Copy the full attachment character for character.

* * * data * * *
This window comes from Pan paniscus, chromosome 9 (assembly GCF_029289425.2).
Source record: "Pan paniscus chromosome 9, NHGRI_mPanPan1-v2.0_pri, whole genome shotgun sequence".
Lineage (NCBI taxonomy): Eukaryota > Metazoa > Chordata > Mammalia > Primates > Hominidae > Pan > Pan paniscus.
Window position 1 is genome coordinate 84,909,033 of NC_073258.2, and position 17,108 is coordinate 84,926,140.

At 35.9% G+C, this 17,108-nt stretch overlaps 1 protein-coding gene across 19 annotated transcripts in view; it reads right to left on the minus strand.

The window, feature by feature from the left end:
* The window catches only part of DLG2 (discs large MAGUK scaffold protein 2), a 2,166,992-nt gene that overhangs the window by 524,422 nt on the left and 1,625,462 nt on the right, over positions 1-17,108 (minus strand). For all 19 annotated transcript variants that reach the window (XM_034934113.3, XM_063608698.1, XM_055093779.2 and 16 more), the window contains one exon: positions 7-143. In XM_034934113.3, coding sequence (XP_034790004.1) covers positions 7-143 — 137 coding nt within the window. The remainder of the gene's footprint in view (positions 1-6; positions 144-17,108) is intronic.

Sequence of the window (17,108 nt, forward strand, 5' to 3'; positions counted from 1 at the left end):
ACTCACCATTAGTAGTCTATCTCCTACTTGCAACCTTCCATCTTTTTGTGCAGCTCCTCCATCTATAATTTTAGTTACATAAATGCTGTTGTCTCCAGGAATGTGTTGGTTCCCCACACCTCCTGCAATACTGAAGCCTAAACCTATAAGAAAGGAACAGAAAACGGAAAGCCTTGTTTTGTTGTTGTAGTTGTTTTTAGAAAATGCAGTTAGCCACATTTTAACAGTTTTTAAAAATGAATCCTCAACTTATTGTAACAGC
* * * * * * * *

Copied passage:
This window comes from Pan paniscus, chromosome 9 (assembly GCF_029289425.2).
Source record: "Pan paniscus chromosome 9, NHGRI_mPanPan1-v2.0_pri, whole genome shotgun sequence".
Lineage (NCBI taxonomy): Eukaryota > Metazoa > Chordata > Mammalia > Primates > Hominidae > Pan > Pan paniscus.
Window position 1 is genome coordinate 84,909,033 of NC_073258.2, and position 17,108 is coordinate 84,926,140.

At 35.9% G+C, this 17,108-nt stretch overlaps 1 protein-coding gene across 19 annotated transcripts in view; it reads right to left on the minus strand.

The window, feature by feature from the left end:
* The window catches only part of DLG2 (discs large MAGUK scaffold protein 2), a 2,166,992-nt gene that overhangs the window by 524,422 nt on the left and 1,625,462 nt on the right, over positions 1-17,108 (minus strand). For all 19 annotated transcript variants that reach the window (XM_034934113.3, XM_063608698.1, XM_055093779.2 and 16 more), the window contains one exon: positions 7-143. In XM_034934113.3, coding sequence (XP_034790004.1) covers positions 7-143 — 137 coding nt within the window. The remainder of the gene's footprint in view (positions 1-6; positions 144-17,108) is intronic.

Sequence of the window (17,108 nt, forward strand, 5' to 3'; positions counted from 1 at the left end):
ACTCACCATTAGTAGTCTATCTCCTACTTGCAACCTTCCATCTTTTTGTGCAGCTCCTCCATCTATAATTTTAGTTACATAAATGCTGTTGTCTCCAGGAATGTGTTGGTTCCCCACACCTCCTGCAATACTGAAGCCTAAACCTATAAGAAAGGAACAGAAAACGGAAAGCCTTGTTTTGTTGTTGTAGTTGTTTTTAGAAAATGCAGTTAGCCACATTTTAACAGTTTTTAAAAATGAATCCTCAACTTATTGTAACAGC